British stiff upper lip leaving millions without essentials during pandemic claims new research

Nearly a third of us have needed help this year, but have not asked for it according to new information

Tuesday, 15th December 2020, 11:24 am
Updated Tuesday, 15th December 2020, 11:30 am

New research has found that since the COVID-19 pandemic started nearly 13 million British people, who have been forced to self-isolate, have gone without important prescriptions and essential shopping because they didn’t know who to turn to for help.

A state of the nation study by mobility app SKOOT found that a third of the UK admits to shying away from asking others for help, citing reasons such feeling like a burden, not wanting to make others feel obliged to help and embarrassment as their top reasons.

In response to what it calls a 'national dilemma' SKOOT has launched Errands - a first-of-its-kind feature which connects friends who drive with people who need help with everyday tasks due to self-isolation, vulnerability, being in higher tier areas or lockdown.

Traditional British stiff upper lip has stopped millions getting essentials during pandemic claims SKOOT

In a year where Brits have leaned on loved ones and their communities possibly more than ever before, over a third of us have been left worried about family members who they know need help, but don’t have anyone nearby they can ask.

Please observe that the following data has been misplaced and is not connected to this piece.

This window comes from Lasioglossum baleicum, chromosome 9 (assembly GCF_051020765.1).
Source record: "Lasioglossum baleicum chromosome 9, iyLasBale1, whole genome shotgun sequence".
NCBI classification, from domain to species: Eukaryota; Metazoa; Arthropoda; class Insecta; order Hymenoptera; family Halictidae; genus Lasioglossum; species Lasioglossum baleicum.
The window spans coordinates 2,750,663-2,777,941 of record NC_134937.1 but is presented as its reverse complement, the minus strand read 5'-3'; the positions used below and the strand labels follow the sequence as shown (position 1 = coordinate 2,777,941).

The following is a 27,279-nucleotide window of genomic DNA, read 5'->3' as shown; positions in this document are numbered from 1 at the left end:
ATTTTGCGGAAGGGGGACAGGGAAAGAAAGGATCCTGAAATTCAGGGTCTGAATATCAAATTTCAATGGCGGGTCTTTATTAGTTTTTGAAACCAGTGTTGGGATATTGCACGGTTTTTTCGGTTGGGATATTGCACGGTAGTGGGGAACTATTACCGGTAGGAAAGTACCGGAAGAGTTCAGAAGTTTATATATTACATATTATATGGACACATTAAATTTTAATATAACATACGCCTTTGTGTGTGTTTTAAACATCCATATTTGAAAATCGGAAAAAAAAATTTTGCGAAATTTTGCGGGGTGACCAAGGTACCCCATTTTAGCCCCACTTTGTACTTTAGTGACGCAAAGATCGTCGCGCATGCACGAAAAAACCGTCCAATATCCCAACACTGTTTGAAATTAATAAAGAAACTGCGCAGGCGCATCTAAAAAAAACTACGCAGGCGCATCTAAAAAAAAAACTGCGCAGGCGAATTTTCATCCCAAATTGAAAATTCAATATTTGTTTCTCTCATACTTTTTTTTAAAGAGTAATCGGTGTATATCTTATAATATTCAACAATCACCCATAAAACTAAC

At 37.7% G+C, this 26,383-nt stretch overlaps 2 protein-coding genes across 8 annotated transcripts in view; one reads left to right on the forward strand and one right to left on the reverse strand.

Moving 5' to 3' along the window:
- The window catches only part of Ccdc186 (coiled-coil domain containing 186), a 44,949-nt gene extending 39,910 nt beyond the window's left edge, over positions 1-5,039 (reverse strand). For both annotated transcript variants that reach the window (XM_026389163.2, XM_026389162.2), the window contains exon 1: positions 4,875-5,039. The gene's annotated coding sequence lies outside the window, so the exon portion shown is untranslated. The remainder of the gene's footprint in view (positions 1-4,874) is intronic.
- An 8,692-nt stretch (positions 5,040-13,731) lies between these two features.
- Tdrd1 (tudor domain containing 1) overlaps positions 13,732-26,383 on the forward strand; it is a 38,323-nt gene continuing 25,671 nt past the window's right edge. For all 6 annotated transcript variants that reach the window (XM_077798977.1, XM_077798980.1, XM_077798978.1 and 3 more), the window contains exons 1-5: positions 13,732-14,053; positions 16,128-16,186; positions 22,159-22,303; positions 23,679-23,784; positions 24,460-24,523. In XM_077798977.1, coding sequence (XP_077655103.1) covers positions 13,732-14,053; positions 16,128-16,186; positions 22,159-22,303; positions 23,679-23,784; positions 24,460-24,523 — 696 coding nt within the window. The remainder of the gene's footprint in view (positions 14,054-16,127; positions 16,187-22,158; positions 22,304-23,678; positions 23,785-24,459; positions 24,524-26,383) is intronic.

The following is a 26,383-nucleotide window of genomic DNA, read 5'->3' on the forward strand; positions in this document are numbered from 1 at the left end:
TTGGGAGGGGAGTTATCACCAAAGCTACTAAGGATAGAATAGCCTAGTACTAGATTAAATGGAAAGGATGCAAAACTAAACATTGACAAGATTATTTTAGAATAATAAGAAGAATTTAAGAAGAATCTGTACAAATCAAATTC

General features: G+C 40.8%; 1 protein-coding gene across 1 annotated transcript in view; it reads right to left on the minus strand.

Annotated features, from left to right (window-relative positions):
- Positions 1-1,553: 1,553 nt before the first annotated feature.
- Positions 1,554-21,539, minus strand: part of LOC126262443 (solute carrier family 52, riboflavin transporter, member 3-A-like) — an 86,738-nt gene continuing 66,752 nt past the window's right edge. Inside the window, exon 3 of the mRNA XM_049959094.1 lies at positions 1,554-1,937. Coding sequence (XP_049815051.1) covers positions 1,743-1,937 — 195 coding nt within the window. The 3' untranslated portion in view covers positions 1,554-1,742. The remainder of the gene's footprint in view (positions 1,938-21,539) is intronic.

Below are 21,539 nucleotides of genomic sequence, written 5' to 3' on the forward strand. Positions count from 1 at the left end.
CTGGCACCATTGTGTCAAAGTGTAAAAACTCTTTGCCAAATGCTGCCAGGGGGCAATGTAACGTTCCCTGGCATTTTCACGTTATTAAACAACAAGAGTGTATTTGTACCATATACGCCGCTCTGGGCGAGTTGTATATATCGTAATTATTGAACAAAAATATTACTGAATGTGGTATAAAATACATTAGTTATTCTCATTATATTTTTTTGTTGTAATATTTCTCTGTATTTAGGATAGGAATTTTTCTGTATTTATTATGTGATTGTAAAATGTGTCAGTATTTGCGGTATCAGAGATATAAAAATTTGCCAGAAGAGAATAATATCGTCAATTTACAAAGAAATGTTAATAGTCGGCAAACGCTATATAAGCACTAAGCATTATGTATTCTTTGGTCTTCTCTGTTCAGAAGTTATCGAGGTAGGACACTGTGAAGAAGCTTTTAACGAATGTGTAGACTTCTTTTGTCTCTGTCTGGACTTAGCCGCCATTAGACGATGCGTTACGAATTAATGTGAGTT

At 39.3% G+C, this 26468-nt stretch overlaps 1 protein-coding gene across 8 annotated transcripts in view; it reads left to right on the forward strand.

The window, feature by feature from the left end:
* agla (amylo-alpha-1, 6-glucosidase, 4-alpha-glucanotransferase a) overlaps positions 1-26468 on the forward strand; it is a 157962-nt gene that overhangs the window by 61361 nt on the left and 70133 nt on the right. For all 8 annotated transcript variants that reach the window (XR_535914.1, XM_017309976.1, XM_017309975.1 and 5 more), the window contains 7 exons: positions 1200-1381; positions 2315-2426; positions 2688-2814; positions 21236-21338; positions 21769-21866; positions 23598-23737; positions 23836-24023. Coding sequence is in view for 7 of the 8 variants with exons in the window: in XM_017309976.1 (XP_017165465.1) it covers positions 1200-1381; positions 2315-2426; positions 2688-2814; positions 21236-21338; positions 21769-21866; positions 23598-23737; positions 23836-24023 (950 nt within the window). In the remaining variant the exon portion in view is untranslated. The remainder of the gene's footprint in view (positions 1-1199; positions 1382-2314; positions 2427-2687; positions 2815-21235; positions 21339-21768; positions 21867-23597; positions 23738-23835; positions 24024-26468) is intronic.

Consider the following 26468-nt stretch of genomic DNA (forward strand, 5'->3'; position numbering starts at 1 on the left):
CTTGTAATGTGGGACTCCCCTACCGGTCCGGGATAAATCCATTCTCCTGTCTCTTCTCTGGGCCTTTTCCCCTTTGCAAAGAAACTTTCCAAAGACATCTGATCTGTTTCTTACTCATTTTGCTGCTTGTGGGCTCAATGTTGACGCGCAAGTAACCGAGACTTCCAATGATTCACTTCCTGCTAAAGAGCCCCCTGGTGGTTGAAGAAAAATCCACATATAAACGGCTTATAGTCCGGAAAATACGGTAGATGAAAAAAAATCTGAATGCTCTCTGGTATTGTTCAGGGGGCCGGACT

Somewhat shockingly, it is the younger generation of 16 to 24-year old’s, who said they didn’t know who to turn to for help (27%) was the main reason for them going without, compared to just 9% of those 71 and over.

Behavioural Psychologist, Becky Spelman says it is because British people traditionally pride themselves on their resilience and self-sufficiency.

"But it is not really resilient or self-sufficient for anyone to go without the things they need," she said.

We are a nation of people who want to help others, even complete strangers. But we are also a nation that often refuses to ask for help

"Nobody should ever feel ashamed of reaching out for help when they need it. Most people welcome the opportunity to help others when they can—and in fact, helping others is good for our mental and emotional wellbeing.

"SKOOT Errands could not be coming out at a better time. As well as making it easier for people to arrange getting their errands done, it bypasses our old-fashioned British reticence, and makes it possible for us to reach out.”

Research also found that we are a nation of people who want to help others. So much so that a quarter of Brits say they would offer to run an errand for a complete stranger if they were asked.

However, the problem lies in that, although over one in five Brits want to help run errands for others, they don’t know how to go about offering their help due to over 4.2 million Brits not having their neighbours’ phone numbers to reach out to them.

The Errands app

Greg Gormley, CEO and Co-Founder of SKOOT said: “We identified the need for the launch of Errands during the pandemic, where we saw those unable to leave the house struggling. We refocused from being a business primarily about lift sharing, to one that helps those who are vulnerable or self-isolating and unable to get out for essentials. This additional feature connects people who drive, with people who need help with errands to make life easier for those in need.”

Errands enables users to request errands or favours for friends, family and those in their community, at the touch of a button for free or a simple £5 thank you tip. Plus, SKOOT Errands is 110% carbon negative planting a tree every three errands.

You can download SKOOT on the App and PlayStore and get running errands or have someone help you or a family member via the new feature.